Witnessing Kindness

A Guide in Humane Awareness



There are many people who believe that there is not enough kindness in the world. In actual fact, there is not enough awareness of kindness in the world.

An act of kindness has a multiplication effect. I call this synergy the monkey-see monkey-do syndrome. When an act of kindness is witnessed, the witness is more inclined to carry out an act of kindness. This is kindness's amazing potential and power.

A simple example would be when someone holds a door open for us at the mall, we are naturally inclined to follow suit and hold the door open for the person behind us, or be kind towards another at another time.

Being aware of experiences of kindness helps to keep one's awareness open to the witnessing of acts of kindness. Sometimes we are so involved with our own thoughts and experiences that we may not notice that, for example, someone has opened a door for us or another person for that matter.

When we become aware of how an act of kindness has the amazing potential to be copied by someone who simply witnesses an act of kindness, we develop a deep appreciation of how an act of kindness benefits both the receiver and giver. For, in being kind towards another, we are also witnessing an act of kindness which motivates us towards more acts of kindness.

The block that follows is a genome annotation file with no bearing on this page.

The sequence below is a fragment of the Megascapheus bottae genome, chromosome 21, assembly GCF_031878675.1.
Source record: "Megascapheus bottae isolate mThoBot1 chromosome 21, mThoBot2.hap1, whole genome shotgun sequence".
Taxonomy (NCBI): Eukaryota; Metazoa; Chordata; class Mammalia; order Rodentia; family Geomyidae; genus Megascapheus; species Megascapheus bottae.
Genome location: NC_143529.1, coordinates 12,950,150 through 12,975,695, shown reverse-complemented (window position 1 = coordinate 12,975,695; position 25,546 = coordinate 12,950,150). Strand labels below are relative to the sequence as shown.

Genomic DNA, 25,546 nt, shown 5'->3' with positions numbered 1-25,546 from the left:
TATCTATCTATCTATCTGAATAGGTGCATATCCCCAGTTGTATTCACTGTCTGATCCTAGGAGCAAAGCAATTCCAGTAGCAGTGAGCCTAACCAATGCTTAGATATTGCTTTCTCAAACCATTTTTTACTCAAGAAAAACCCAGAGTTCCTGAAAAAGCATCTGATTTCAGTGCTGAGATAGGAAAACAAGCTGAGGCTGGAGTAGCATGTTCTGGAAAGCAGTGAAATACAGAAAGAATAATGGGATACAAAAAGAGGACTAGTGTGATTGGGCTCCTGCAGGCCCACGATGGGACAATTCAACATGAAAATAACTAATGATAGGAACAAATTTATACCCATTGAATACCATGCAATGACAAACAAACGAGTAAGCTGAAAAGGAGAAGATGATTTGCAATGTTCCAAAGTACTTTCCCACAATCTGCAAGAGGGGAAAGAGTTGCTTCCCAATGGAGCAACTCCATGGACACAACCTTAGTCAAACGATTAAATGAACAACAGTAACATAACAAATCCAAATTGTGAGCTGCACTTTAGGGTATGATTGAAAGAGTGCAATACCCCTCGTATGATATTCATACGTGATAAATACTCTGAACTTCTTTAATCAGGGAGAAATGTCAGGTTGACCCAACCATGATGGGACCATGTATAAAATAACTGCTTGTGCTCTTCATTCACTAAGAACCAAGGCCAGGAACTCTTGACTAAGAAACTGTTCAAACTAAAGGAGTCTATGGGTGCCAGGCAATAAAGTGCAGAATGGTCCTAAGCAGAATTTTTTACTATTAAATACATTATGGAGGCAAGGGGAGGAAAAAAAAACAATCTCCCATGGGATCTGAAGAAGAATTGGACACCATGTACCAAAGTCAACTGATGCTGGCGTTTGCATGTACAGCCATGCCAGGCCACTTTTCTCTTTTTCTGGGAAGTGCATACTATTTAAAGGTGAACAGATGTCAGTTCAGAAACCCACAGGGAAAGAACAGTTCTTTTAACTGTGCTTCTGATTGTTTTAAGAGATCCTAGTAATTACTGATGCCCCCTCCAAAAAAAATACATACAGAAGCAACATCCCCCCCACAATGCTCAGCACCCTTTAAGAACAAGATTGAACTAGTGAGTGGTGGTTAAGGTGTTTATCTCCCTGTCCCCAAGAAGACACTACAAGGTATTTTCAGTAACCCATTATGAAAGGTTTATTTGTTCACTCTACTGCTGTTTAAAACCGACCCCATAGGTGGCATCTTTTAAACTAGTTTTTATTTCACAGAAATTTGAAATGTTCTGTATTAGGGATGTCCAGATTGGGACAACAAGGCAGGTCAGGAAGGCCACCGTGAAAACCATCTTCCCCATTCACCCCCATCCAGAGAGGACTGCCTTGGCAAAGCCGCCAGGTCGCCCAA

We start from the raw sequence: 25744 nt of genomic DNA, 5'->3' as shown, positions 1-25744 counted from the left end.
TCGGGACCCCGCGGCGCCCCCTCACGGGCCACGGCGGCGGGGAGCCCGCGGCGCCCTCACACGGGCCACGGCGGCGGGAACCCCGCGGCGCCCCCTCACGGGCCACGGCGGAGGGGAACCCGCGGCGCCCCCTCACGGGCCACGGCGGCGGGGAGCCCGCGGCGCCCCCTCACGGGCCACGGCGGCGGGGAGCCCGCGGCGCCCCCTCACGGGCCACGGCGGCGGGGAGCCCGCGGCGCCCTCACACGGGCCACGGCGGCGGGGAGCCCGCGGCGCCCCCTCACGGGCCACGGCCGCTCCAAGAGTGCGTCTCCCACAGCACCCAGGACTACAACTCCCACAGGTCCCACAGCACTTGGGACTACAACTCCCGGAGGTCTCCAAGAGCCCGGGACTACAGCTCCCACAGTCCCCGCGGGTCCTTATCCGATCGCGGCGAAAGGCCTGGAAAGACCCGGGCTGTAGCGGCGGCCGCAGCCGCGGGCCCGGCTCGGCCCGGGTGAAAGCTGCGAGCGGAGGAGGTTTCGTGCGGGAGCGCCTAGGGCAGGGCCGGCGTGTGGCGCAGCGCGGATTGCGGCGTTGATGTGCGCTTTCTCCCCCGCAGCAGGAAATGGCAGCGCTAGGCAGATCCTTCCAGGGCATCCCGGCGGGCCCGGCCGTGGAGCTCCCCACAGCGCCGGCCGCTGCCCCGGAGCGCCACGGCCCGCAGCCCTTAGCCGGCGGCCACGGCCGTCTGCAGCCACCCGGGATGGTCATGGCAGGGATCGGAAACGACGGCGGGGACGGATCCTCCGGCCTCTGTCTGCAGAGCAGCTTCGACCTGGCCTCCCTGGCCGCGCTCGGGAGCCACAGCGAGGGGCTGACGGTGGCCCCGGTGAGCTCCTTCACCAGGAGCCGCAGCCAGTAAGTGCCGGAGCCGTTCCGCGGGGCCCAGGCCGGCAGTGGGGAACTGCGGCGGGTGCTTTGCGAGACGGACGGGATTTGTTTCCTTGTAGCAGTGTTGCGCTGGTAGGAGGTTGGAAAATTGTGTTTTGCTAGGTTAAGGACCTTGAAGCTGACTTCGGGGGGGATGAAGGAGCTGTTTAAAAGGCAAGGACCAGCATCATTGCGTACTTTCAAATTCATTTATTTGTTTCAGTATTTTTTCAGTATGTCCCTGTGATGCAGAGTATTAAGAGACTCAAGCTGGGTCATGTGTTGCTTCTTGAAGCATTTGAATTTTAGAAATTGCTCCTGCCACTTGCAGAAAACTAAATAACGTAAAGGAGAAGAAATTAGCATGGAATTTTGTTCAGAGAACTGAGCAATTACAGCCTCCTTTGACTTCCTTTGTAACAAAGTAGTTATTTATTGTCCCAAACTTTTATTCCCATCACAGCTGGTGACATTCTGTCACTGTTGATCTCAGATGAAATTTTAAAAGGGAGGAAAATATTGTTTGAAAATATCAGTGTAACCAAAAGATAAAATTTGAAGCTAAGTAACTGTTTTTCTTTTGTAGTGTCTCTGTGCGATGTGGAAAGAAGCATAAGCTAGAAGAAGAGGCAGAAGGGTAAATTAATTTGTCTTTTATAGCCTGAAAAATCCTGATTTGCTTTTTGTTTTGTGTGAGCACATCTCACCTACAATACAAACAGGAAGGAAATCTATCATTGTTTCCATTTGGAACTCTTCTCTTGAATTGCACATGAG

When you had the experience:

  • What were you aware of?



  • What thoughts were you thinking?



  • What were you feeling?



  • What were you doing at the time?





Here is my personal experience of someone being kind towards another:

  • What were you aware of?

    I am fortunate to know someone who is so kind and considerate.

  • What thoughts were you thinking?

    I wonder if there is any way I could also help.

  • What were you feeling?

    Concern for the elderly couple, living next door to my friend.

  • What were you doing at the time?

    Helping my friend pour Scotch broth into containers for an elderly couple who were ill.



When we witness acts of kindness towards others, we are motivated to be kind ourselves. In the above experience, I was motivated to help, and I did, in raking leaves for the elderly couple.

There is a certain energy that is evoked when we witness genuine kindness towards another. The energy comes spontaneously, and provides the will to be kind, allowing us to tap into and use the goodness that is within all humans.

We can see many examples of how we can help others, just by observing or witnessing acts of kindness towards another. But it does not always have to be first-hand experience that uplifts us to be kind. We may witness or experience kindness towards another in a newspaper item, TV news broadcast or on the radio.

Although the vicarious experience of kindness towards another is motivating, somehow when we experience these acts first-hand, we are more deeply touched. For this reason, it is positive and useful to be open to or aware of people being kind to another.


Copyright © Kenneth Hemmerick 2005
All Rights Reserved

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